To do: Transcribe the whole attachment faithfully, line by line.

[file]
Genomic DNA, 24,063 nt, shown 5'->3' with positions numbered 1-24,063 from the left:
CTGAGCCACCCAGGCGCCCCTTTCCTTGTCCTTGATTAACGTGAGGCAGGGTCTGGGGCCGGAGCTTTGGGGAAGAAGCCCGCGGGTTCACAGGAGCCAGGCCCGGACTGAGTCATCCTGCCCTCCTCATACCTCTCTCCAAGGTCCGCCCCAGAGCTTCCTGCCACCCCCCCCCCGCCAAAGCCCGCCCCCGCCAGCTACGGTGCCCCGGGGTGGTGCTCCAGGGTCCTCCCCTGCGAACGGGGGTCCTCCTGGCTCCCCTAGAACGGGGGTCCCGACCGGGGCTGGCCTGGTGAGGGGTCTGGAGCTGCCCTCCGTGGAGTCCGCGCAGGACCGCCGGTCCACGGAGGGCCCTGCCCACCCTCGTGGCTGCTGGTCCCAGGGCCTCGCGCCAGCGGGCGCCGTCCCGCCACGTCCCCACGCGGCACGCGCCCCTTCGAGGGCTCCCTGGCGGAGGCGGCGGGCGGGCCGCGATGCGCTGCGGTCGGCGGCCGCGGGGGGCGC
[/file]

Genomic DNA, 24,063 nt, shown 5'->3' with positions numbered 1-24,063 from the left:
CTGAGCCACCCAGGCGCCCCTTTCCTTGTCCTTGATTAACGTGAGGCAGGGTCTGGGGCCGGAGCTTTGGGGAAGAAGCCCGCGGGTTCACAGGAGCCAGGCCCGGACTGAGTCATCCTGCCCTCCTCATACCTCTCTCCAAGGTCCGCCCCAGAGCTTCCTGCCACCCCCCCCCCGCCAAAGCCCGCCCCCGCCAGCTACGGTGCCCCGGGGTGGTGCTCCAGGGTCCTCCCCTGCGAACGGGGGTCCTCCTGGCTCCCCTAGAACGGGGGTCCCGACCGGGGCTGGCCTGGTGAGGGGTCTGGAGCTGCCCTCCGTGGAGTCCGCGCAGGACCGCCGGTCCACGGAGGGCCCTGCCCACCCTCGTGGCTGCTGGTCCCAGGGCCTCGCGCCAGCGGGCGCCGTCCCGCCACGTCCCCACGCGGCACGCGCCCCTTCGAGGGCTCCCTGGCGGAGGCGGCGGGCGGGCCGCGATGCGCTGCGGTCGGCGGCCGCGGGGGGCGC